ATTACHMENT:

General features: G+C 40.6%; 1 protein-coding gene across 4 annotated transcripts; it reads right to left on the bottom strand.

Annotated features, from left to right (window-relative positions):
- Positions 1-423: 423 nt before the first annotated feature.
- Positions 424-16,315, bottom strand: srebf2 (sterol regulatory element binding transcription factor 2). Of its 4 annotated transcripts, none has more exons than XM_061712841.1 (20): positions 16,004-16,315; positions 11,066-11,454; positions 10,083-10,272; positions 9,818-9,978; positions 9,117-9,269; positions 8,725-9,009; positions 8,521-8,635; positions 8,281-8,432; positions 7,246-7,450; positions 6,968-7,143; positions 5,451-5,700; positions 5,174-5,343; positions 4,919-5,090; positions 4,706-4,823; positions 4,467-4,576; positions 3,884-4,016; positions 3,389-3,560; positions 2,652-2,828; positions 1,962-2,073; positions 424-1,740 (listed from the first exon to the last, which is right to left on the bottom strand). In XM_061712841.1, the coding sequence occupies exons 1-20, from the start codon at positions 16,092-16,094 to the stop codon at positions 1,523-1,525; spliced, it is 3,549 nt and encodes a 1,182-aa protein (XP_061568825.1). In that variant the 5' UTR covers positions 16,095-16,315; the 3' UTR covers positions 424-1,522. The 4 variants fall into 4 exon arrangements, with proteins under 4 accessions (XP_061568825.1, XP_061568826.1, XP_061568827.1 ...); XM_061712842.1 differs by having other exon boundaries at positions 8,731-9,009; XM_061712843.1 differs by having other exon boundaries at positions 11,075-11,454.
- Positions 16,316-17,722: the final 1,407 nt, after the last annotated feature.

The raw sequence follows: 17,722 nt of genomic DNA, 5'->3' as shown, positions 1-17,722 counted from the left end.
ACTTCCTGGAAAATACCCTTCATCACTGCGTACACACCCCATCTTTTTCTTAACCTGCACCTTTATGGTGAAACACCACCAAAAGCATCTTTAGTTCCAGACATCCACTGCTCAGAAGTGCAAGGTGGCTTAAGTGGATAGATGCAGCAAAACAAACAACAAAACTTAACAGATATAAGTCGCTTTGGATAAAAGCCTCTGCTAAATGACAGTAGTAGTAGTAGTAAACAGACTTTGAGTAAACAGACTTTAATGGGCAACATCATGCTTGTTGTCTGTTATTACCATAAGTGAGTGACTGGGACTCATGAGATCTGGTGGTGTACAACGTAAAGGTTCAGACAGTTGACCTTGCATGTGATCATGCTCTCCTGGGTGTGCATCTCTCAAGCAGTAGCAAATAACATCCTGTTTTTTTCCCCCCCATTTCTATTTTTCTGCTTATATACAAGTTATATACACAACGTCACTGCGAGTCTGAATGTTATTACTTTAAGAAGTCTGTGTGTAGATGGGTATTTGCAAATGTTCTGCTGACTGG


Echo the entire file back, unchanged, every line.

General features: G+C 40.6%; 1 protein-coding gene across 4 annotated transcripts; it reads right to left on the bottom strand.

Annotated features, from left to right (window-relative positions):
- Positions 1-423: 423 nt before the first annotated feature.
- Positions 424-16,315, bottom strand: srebf2 (sterol regulatory element binding transcription factor 2). Of its 4 annotated transcripts, none has more exons than XM_061712841.1 (20): positions 16,004-16,315; positions 11,066-11,454; positions 10,083-10,272; positions 9,818-9,978; positions 9,117-9,269; positions 8,725-9,009; positions 8,521-8,635; positions 8,281-8,432; positions 7,246-7,450; positions 6,968-7,143; positions 5,451-5,700; positions 5,174-5,343; positions 4,919-5,090; positions 4,706-4,823; positions 4,467-4,576; positions 3,884-4,016; positions 3,389-3,560; positions 2,652-2,828; positions 1,962-2,073; positions 424-1,740 (listed from the first exon to the last, which is right to left on the bottom strand). In XM_061712841.1, the coding sequence occupies exons 1-20, from the start codon at positions 16,092-16,094 to the stop codon at positions 1,523-1,525; spliced, it is 3,549 nt and encodes a 1,182-aa protein (XP_061568825.1). In that variant the 5' UTR covers positions 16,095-16,315; the 3' UTR covers positions 424-1,522. The 4 variants fall into 4 exon arrangements, with proteins under 4 accessions (XP_061568825.1, XP_061568826.1, XP_061568827.1 ...); XM_061712842.1 differs by having other exon boundaries at positions 8,731-9,009; XM_061712843.1 differs by having other exon boundaries at positions 11,075-11,454.
- Positions 16,316-17,722: the final 1,407 nt, after the last annotated feature.

The raw sequence follows: 17,722 nt of genomic DNA, 5'->3' as shown, positions 1-17,722 counted from the left end.
ACTTCCTGGAAAATACCCTTCATCACTGCGTACACACCCCATCTTTTTCTTAACCTGCACCTTTATGGTGAAACACCACCAAAAGCATCTTTAGTTCCAGACATCCACTGCTCAGAAGTGCAAGGTGGCTTAAGTGGATAGATGCAGCAAAACAAACAACAAAACTTAACAGATATAAGTCGCTTTGGATAAAAGCCTCTGCTAAATGACAGTAGTAGTAGTAGTAAACAGACTTTGAGTAAACAGACTTTAATGGGCAACATCATGCTTGTTGTCTGTTATTACCATAAGTGAGTGACTGGGACTCATGAGATCTGGTGGTGTACAACGTAAAGGTTCAGACAGTTGACCTTGCATGTGATCATGCTCTCCTGGGTGTGCATCTCTCAAGCAGTAGCAAATAACATCCTGTTTTTTTCCCCCCCATTTCTATTTTTCTGCTTATATACAAGTTATATACACAACGTCACTGCGAGTCTGAATGTTATTACTTTAAGAAGTCTGTGTGTAGATGGGTATTTGCAAATGTTCTGCTGACTGG